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Higgins cites new report as reminder of urgent need for significant national investment in infrastructure

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Tue, Jan 30th 2018 03:00 pm
Over 1,800 bridges in New York & 54,000 nationwide are classified structurally deficient
Congressman Brian Higgins pointed to a new report released this week by the American Road and Transportation Builders Association as the latest reminder of the urgent need for a focus on a substantial federal commitment to infrastructure.
The report finds, nationwide, there is the equivalent of one structurally deficient-rated bridge, on average, for every 27 miles of major highway network. In the analysis of the declining condition of bridges across the nation, New York is ranked as 10th worst, with 1,837 structurally deficient bridges representing more than 10 percent of the state's total bridge count of 17,456 bridges. In Erie and Niagara counties alone, 105 bridges are classified as structurally deficient.
"There is no question that America's infrastructure is in desperate need of repair and, addressing our broken roads, bridges and water systems, has the added benefit of rebuilding communities, encouraging private sector investment and putting Americans to work," Higgins said. "There should be no hesitation; the time for Congress to act is well overdue."
According to the New York State Department of Transportation, for every million dollars of infrastructure investment, 24 jobs are created or supported.
The most recent federal transportation bill included just $41 billion in annual funding for highways. Higgins called the failure to address infrastructure a "national disgrace" and has introduced a bill that would provide a substantial and necessary federal investment in infrastructure.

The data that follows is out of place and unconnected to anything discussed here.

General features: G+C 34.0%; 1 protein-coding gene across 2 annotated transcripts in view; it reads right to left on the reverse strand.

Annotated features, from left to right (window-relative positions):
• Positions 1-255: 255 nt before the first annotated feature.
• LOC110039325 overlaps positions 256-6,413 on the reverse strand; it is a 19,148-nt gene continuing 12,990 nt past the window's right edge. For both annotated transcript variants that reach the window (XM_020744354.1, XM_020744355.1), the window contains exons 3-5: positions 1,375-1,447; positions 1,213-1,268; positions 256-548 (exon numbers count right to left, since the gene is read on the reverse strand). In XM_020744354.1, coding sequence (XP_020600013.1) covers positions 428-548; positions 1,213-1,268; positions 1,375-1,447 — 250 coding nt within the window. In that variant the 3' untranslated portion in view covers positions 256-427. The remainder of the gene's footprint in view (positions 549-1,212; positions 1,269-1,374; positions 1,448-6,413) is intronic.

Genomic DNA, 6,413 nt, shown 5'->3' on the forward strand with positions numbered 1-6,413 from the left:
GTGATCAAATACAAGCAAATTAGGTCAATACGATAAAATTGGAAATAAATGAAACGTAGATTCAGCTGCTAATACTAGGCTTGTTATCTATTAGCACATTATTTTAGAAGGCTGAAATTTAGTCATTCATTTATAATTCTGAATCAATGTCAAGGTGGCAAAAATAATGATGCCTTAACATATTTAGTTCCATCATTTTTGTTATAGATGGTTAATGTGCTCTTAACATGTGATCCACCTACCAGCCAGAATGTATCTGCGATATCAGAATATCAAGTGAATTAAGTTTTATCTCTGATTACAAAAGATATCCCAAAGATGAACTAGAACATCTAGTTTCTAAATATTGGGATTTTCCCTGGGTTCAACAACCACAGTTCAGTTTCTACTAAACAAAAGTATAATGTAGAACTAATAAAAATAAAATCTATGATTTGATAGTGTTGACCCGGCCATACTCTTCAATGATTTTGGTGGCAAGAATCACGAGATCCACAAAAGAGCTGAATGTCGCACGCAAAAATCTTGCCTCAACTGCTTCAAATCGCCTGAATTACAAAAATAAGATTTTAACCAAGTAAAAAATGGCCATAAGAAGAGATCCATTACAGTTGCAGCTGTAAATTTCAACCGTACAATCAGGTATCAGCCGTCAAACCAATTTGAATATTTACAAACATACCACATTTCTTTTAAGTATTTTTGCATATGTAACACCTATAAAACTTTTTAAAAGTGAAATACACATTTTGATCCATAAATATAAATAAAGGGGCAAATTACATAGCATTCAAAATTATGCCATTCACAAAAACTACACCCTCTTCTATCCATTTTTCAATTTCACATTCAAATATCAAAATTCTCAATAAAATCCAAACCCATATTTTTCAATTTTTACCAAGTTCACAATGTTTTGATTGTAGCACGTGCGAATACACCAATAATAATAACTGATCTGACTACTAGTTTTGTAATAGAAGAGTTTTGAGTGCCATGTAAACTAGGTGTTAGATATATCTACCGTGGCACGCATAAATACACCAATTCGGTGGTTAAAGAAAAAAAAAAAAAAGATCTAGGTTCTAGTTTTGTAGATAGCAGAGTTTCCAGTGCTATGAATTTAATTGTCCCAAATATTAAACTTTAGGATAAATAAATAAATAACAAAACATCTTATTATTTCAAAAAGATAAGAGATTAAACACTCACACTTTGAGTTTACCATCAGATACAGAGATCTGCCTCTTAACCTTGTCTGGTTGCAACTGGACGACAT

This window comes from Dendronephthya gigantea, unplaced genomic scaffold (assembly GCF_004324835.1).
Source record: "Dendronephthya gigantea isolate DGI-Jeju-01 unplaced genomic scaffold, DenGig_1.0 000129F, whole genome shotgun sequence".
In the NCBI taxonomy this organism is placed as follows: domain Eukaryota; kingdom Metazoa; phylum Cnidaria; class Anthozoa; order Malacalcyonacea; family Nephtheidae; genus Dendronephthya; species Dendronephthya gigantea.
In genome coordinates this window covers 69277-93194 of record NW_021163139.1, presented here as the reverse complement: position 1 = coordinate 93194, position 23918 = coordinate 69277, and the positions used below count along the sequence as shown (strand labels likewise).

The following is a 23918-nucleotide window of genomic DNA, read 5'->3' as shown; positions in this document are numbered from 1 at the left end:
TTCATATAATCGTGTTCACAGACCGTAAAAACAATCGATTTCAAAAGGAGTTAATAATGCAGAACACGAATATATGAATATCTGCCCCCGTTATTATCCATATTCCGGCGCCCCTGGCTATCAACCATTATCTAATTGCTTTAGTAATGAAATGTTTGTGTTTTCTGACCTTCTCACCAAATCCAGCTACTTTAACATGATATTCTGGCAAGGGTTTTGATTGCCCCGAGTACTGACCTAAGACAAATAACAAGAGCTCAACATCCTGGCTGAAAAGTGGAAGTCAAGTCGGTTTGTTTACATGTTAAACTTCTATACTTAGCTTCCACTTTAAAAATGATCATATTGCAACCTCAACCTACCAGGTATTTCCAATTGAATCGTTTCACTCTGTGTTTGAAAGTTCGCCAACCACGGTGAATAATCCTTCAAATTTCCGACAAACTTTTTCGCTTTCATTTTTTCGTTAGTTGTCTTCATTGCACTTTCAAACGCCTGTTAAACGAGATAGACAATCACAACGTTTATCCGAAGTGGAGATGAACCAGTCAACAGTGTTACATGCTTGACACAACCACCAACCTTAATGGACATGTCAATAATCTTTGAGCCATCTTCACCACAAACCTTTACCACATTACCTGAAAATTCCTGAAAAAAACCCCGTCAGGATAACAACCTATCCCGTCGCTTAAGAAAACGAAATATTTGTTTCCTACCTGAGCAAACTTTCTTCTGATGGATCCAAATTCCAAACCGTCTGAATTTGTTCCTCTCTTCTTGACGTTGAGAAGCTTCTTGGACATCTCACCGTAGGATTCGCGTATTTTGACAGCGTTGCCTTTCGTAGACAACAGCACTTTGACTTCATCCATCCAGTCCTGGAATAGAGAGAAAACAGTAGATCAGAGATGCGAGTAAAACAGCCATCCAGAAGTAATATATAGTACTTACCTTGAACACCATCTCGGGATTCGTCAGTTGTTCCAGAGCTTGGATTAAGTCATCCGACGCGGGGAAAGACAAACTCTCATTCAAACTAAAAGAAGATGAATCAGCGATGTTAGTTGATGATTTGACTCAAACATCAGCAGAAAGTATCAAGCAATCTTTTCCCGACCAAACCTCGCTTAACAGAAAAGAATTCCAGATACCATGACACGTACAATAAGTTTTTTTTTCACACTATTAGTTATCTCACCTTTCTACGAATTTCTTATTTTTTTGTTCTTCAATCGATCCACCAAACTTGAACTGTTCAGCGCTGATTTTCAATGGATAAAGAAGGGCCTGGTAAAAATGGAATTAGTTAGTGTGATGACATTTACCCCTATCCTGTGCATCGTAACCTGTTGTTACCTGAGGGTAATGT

Higgins' Nation Building Here At Home Act would invest $1.263 trillion in funding for projects over the next five years. The allocation represents the difference between the projected level of U.S. infrastructure investment and what the American Society of Civil Engineers (ASCE) says is needed to meet U.S. infrastructure needs.
Higgins said it is expected President Donald Trump will propose a $1 trillion infrastructure plan that would be supported by just $200 billion in federal resources, pushing the responsibility for the remainder of the costs to state, local and private sector parties. During a budget committee hearing this week, Higgins called that level of federal investment "woefully inadequate." He pointed out the U.S. deficit financed a similar amount - more than $180 billion - to rebuild the roads and bridges of Iraq and Afghanistan. Higgins said he worries an attempt by the federal government to sidestep its responsibilities for infrastructure and shift costs to local governments or private entities could result in additional and higher taxes or tolls for residents.

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